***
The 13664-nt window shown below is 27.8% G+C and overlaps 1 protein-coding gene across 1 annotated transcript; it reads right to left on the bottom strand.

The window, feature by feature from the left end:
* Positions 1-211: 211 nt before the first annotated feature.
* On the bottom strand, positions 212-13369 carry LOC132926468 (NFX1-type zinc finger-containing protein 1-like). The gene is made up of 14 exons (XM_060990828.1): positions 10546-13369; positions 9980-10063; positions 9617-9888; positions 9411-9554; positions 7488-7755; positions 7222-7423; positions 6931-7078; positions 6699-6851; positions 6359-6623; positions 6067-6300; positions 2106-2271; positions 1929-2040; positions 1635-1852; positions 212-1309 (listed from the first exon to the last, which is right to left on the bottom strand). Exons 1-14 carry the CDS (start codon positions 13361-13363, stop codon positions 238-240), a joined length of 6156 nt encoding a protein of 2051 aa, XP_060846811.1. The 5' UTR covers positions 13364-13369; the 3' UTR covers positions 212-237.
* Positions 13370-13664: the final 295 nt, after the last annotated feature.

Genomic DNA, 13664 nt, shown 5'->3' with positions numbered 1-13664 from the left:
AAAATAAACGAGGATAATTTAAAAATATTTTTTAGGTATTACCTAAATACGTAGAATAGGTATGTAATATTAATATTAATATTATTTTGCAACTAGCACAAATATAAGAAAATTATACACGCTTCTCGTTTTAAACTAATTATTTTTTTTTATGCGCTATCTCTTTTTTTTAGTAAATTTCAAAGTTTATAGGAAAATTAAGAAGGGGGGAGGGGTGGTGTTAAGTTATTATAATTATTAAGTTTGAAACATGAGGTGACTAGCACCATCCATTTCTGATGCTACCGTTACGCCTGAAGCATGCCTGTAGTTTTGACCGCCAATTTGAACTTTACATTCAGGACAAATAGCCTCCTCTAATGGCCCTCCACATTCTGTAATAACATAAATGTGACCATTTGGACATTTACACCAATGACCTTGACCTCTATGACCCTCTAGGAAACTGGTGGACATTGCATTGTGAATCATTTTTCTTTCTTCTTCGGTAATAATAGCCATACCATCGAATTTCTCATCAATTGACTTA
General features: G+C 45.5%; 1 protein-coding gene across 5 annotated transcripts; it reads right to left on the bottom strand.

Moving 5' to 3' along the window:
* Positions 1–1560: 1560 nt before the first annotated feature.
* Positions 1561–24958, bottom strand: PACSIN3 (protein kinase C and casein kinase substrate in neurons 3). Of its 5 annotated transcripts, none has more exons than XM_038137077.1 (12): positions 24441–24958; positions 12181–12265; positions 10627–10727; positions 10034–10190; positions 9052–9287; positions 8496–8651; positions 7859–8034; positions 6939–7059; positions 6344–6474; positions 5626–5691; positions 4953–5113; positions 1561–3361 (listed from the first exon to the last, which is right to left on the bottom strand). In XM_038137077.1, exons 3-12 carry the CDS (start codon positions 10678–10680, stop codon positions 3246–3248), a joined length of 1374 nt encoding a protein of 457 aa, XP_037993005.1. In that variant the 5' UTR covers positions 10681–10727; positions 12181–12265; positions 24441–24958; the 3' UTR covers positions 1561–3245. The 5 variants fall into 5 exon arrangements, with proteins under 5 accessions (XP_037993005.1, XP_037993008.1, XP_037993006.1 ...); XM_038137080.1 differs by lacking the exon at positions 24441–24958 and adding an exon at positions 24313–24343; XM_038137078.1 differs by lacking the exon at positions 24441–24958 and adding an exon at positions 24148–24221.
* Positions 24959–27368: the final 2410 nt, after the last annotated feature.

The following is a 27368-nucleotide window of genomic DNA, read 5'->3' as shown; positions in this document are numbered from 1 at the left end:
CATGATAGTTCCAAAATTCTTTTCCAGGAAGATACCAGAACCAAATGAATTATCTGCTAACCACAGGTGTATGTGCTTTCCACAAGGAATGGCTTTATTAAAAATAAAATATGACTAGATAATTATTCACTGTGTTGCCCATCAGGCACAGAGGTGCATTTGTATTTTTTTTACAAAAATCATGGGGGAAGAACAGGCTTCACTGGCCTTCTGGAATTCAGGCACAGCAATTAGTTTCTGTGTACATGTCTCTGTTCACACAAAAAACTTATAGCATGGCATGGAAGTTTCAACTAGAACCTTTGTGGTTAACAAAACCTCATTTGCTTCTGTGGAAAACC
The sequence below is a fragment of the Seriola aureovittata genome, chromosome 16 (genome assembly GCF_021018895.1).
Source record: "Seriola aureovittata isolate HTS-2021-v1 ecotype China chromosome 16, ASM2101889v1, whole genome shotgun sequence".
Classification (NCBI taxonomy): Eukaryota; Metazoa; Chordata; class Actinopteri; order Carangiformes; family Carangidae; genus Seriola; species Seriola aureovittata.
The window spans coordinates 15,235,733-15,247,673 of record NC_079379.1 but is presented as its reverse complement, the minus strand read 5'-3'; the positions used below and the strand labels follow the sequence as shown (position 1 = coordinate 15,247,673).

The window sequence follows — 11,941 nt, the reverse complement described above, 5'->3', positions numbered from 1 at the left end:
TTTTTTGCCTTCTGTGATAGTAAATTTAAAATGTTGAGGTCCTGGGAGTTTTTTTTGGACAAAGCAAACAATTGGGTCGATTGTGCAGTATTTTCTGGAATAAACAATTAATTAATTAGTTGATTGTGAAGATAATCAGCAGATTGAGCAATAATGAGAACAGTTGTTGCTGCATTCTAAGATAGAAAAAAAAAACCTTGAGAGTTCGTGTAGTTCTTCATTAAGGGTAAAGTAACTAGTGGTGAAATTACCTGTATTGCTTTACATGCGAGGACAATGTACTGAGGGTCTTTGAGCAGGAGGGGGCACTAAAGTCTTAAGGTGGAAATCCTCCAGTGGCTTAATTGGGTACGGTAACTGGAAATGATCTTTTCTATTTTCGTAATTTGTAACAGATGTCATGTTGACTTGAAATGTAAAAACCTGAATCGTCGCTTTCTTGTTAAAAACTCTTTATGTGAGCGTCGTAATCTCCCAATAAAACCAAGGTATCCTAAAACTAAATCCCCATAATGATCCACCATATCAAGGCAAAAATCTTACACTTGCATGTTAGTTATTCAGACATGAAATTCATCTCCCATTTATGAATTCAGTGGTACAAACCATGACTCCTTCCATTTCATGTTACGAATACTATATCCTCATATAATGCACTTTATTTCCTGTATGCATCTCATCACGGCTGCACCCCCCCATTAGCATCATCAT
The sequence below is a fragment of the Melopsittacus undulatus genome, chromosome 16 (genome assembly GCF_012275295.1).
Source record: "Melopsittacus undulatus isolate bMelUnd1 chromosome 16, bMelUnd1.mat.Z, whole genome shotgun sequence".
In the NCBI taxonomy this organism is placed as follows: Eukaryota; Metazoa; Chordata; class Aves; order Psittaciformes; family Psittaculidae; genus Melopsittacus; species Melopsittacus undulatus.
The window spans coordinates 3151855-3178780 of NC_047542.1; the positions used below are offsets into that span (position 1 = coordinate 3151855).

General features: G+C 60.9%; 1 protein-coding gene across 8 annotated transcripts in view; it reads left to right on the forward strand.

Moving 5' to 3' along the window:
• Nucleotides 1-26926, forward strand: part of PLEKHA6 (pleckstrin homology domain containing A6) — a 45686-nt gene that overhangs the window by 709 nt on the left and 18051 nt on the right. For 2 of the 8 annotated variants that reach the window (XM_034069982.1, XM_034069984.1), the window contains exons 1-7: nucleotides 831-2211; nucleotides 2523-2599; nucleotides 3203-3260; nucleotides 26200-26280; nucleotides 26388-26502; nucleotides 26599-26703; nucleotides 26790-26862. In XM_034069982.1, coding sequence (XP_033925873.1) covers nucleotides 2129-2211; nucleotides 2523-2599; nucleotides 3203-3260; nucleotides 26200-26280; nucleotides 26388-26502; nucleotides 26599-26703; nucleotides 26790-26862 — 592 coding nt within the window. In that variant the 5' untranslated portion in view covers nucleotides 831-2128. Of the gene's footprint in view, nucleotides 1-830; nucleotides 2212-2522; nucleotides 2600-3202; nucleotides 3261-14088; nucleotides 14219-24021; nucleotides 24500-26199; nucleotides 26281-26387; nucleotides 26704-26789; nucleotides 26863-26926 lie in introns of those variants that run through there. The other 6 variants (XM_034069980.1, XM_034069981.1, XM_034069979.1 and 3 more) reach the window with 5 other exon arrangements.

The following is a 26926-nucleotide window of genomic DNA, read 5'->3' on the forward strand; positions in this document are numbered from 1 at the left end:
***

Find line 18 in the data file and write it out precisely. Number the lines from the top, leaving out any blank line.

The window spans coordinates 15,235,733-15,247,673 of record NC_079379.1 but is presented as its reverse complement, the minus strand read 5'-3'; the positions used below and the strand labels follow the sequence as shown (position 1 = coordinate 15,247,673).